From the Moon, a lunar eclipse would show a ring of reddish-orange light surrounding a silhouetted Earth in the lunar sky.

The amount of refracted light depends on the amount of dust or clouds in the atmosphere; this also controls how much light is scattered. In general, the dustier the atmosphere, the more that other wavelengths of light will be removed (compared to red light), leaving the resulting light a deeper red color. This causes the resulting coppery-red hue of the Moon to vary from one eclipse to the next. Volcanoes are notable for expelling large quantities of dust into the atmosphere, and a large eruption shortly before an eclipse can have a large effect on the resulting color.

Lunar eclipse in culture

Several cultures have myths related to lunar eclipses or allude to the lunar eclipse as being a good or bad omen. The Egyptians saw the eclipse as a sow swallowing the Moon for a short time; other cultures view the eclipse as the Moon being swallowed by other animals, such as a jaguar in Mayan tradition, or a three legged toad in China. Some societies thought it was a demon swallowing the Moon, and that they could chase it away by throwing stones and curses at it.[9] The Ancient Greeks correctly believed the Earth was round and used the shadow from the lunar eclipse as evidence.[10] Some Hindus believe in the importance of bathing in the Ganges River following an eclipse because it will help to achieve salvation.[11]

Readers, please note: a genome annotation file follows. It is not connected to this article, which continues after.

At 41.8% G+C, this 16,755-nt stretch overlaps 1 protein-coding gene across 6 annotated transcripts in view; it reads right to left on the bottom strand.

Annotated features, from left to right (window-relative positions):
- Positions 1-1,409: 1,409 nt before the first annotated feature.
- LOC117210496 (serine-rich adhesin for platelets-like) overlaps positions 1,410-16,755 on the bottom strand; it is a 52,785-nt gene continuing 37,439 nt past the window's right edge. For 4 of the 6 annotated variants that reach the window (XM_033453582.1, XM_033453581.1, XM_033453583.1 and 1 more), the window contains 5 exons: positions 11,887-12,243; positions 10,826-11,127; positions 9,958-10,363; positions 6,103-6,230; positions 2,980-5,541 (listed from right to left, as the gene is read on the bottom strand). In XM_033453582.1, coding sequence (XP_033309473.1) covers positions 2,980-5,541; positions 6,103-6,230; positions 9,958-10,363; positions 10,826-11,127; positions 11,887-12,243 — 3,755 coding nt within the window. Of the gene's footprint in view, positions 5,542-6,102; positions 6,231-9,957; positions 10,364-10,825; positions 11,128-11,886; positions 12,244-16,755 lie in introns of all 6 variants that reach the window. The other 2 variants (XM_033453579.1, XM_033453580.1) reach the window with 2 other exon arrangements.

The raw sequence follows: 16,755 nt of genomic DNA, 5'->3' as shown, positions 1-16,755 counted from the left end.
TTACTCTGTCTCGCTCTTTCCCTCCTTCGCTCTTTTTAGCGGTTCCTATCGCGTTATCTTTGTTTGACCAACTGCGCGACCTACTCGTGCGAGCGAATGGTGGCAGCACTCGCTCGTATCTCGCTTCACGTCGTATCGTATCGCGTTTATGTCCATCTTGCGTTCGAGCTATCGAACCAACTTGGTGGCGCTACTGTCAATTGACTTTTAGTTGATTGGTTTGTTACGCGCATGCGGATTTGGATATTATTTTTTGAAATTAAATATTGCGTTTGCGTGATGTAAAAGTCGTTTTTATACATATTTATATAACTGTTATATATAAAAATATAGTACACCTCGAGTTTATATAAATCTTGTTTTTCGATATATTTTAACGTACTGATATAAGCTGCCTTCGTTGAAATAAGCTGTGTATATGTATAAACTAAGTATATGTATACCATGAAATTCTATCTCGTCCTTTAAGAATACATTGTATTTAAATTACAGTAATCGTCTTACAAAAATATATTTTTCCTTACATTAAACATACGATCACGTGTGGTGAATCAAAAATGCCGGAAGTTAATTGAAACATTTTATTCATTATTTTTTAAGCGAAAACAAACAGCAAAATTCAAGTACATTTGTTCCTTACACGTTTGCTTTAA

Similarly to the Mayans, the Inca believed that lunar eclipses occurred when a jaguar would eat the Moon, which is why a blood moon looks red. The Incans also believed that once the jaguar finished eating the Moon, it could come down and devour all the animals on Earth, so they would take spears and shout at the Moon to keep it away.[12]


The ancient Mesopotamians believed that a lunar eclipse was when the Moon was being attacked by seven demons. This attack was more than just one on the Moon, however, for the Mesopotamians linked what happened in the sky with what happened on the land, and because the king of Mesopotamia represented the land, the seven demons were thought to be also attacking the king. In order to prevent this attack on the king, the Mesopotamians made someone pretend to be the king so they would be attacked instead of the true king. After the lunar eclipse was over, the substitute king was made to disappear (possibly by poisoning).[12]


In some Chinese cultures, people would ring bells to prevent a dragon or other wild animals from biting the Moon.[13] In the nineteenth century, during a lunar eclipse, the Chinese navy fired its artillery because of this belief.[14] During the Zhou Dynasty in the Book of Songs, the sight of a red Moon engulfed in darkness was believed to foreshadow famine or disease.[15]

Blood moon

Change to reddish cast

Certain lunar eclipses have been referred to as "blood moons" in popular articles but this is not a scientifically-recognized term.[16] This term has been given two separate, but overlapping, meanings.

The first, and simpler, meaning relates to the reddish color a totally eclipsed Moon takes on to observers on Earth.[17] As sunlight penetrates the atmosphere of Earth, the gaseous layer filters and refracts the rays in such a way that the green to violet wavelengths on the visible spectrum scatter more strongly than the red, thus giving the Moon a reddish cast.[18]